Round Rock New Neighbors is a social organization of women welcoming women in the Round Rock area since 1978. Both "new" and "old" neighbors are welcome. For more information: rrnewneighbors.org [Barnes & Noble requires that RRNN's book club be open to the public, so you do not need to be an RRNN member to attend book club, and both men and women are welcome and do attend. ]
July 6th, author Neil Gaiman will speak at the Long Center. $32.
Thanks to Cindy V. for sending me listings of 2 TV series you might find interesting, and you might have access to:
The Son (book by Philipp Meyer), starring Pierce Brosnan. On AMC starting April 8.
American Gods (book by Neil Gaiman) on Starz, starting April 30.
The Friends of the Georgetown Public Library’s Hill Country Authors Series will feature Texas author Paulette Jiles discussing her upcoming novel News of the World, which was shortlisted for the 2016 National Book Award for Fiction.
WHEN: Thursday, May 11, 2017, at 2 pm. Doors open at 1:30 pm.
WHERE: The Georgetown Public Library, 402 W. 8th Street in Georgetown, Texas.
WHY: All proceeds from the event will go toward meeting unfunded projects of the library. Tickets for the event are $15 in advance or $18 at the door, and may be purchased starting April 3, 2017, at the Second-Hand Prose bookstore on the second floor of the library, online at folgeorgetown.org/calendar, or by contacting Marcy Lowe at 512-868-8974. A dessert and beverage from the Red Poppy Café in the library will be served.
THE BOOK: In 1870 a 10-year-old girls makes a journey back to her aunt and uncle’s home after living with Kiowa warriors who had killed her parents four year earlier. Subsequently she is traded to Capt. Jefferson Kyle Kidd, a 70-year-old war veteran, who takes her 400 miles to her family near San Antonio.
Round Rock Public Library Book Group meets Tuesday May 16th 7:00-8:30. They will discuss Billy Lynn's Long Halftime Walk, by Ben Fountain. They will be voting on future book choices. Check the library website for more information, or ask Carla.
Book Buzz - June 6th, evening - Round Rock Public Library - Free, but seating is limited. Reservations are necessary and will open closer to the time of the event.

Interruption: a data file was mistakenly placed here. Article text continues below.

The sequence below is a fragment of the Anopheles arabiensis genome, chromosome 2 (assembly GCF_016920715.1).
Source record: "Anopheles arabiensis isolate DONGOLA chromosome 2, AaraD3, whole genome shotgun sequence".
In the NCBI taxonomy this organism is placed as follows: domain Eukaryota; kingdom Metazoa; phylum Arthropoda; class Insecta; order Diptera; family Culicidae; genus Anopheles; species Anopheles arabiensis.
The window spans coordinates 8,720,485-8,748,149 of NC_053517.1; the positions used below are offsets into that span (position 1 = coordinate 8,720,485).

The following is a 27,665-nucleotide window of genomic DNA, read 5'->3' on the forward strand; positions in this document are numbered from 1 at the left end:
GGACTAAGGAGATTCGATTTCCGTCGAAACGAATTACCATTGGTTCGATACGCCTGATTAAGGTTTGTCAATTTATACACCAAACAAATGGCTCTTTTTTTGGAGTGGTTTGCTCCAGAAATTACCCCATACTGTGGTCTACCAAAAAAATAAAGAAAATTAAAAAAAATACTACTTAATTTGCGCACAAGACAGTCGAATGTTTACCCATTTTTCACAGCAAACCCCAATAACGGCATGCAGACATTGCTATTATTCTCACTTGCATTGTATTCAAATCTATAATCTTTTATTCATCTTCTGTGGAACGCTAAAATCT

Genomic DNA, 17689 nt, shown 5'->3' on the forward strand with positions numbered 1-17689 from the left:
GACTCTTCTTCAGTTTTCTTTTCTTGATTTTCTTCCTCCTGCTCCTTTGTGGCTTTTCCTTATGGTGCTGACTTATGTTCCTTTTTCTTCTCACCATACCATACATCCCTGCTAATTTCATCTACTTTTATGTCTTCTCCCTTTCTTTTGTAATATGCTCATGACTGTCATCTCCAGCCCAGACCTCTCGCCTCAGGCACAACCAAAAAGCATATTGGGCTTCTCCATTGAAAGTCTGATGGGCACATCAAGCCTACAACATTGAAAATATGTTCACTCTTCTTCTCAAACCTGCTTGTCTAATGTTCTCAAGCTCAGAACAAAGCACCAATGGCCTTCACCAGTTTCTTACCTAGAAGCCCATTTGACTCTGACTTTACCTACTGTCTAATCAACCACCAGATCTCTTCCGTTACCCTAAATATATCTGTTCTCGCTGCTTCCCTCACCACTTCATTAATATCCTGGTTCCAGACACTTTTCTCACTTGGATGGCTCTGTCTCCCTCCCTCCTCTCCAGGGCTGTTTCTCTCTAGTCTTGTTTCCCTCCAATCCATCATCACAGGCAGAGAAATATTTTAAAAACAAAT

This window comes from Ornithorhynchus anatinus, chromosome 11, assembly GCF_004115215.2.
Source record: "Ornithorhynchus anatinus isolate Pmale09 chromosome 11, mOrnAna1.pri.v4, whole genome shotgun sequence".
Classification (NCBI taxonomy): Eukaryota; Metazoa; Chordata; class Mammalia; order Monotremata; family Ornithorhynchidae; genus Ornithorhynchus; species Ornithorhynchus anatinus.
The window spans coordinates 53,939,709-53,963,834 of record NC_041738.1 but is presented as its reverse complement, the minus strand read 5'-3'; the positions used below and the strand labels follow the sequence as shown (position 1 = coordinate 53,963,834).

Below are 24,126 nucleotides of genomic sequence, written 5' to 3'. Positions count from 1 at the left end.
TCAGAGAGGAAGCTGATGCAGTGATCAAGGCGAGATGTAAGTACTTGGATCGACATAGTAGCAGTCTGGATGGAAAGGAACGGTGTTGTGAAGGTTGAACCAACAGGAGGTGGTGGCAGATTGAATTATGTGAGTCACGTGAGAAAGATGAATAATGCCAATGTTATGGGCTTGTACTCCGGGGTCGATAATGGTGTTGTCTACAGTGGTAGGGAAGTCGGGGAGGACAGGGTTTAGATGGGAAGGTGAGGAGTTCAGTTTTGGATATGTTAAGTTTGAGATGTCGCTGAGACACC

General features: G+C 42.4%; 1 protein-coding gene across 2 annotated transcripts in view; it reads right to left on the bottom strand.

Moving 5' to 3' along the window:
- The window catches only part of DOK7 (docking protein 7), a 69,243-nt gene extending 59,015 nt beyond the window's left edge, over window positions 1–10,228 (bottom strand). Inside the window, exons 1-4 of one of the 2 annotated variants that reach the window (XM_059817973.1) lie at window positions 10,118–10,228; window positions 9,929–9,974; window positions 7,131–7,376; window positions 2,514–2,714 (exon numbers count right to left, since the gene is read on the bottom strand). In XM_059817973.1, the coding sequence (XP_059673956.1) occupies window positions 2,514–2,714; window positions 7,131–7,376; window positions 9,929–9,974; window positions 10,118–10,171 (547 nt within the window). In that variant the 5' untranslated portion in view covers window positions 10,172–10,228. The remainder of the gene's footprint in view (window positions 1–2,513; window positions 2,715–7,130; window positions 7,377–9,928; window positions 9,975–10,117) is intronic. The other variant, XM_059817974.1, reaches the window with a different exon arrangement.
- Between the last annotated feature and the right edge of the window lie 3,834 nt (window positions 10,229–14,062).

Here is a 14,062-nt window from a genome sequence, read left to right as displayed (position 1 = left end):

Saturday, June 29, 2013
The Picture of Dorian Gray Creates a Lasting Impression
As Frank mentioned at our meeting, there is, in the vernacular, a precedent for calling someone who doesn't show signs of aging a "Dorian Gray." After our discussion of The Picture of Dorian Gray, by Oscar Wilde, I would guess that calling someone a "Dorian Gray" soon after the book was published in 1890 and in the early part of the 20th century more often occurred behind the person's back than to their face and maybe carried with it a tinge of jealousy. Nowadays, though I have never heard the term, I would guess that it might be used, again more likely behind someone's back than to their face, to refer to someone who has undergone plastic surgery to hide signs of aging; again in a spirit of criticism and ill will. Nothing about Dorian Gray seems likely to be far from the dark side of life.
While reading the novel (my second time and also the second time for others in our group), I was tempted to read about Oscar Wilde's life, but I decided to leave it to Patty to give us his history. Patty's rendition was not disappointing! Wilde did, indeed, lead a life of hidden (and open) homosexuality (somehow the term "gay" just doesn't fit in a discussion of Oscar Wilde), flamboyance, debauchery, imprisonment, and exile. Wilde had some literary success with his plays, but his Picture of Dorian Gray received much criticism and doesn't seem to have been appreciated until after his death.
Pam found a copy of the original unedited version of Dorian Gray at the Round Rock Public Library. She shared some of the editing with us. In my humble opinion, the original writing was hardly inflammatory, with any homosexual insinuations couched in such terminology as to be not much more obvious than in the edited version. The implications were obvious in the characters and the story line in both versions but remained mostly implications in the language used.
As always, our group had some interesting insights: When discussing Lord Henry's philosophical pontification, Janice said he seemed to express Wilde's outlook on life. It seemed that each of the main characters expressed aspects of Wilde, who was a many-faceted person. Dennis saw Picture of Dorian Gray as an early example of science fiction. Surely, the transference of Gray's aging and evil ways to the physical painting was a touch of sci-fi! Frank likened the story to Strange Case of Dr. Jekyll and Mr. Hyde, by Robert Louis Stevenson, which was published in 1886, four years before the original version of Dorian Gray, and so might have been an influence. Marla described a theme wherein the painting showing how people see you, Lord Henry representing how you see things, and Dorian being about how you want to be seen. This seems almost a universal theme, but, of course, not applicable to anyone who was at our meeting!
More than 20 of us attended the discussion. I was disappointed that I forgot to ask, "How many 'liked' the book?" I always find that interesting. I don't know whether everyone liked the book, hated it, or just wanted some light shed on it. Thanks to Patty for a bright and shining presentation! On the subject of light, Netflix lists 7 films that are direct or indirect renditions of the book.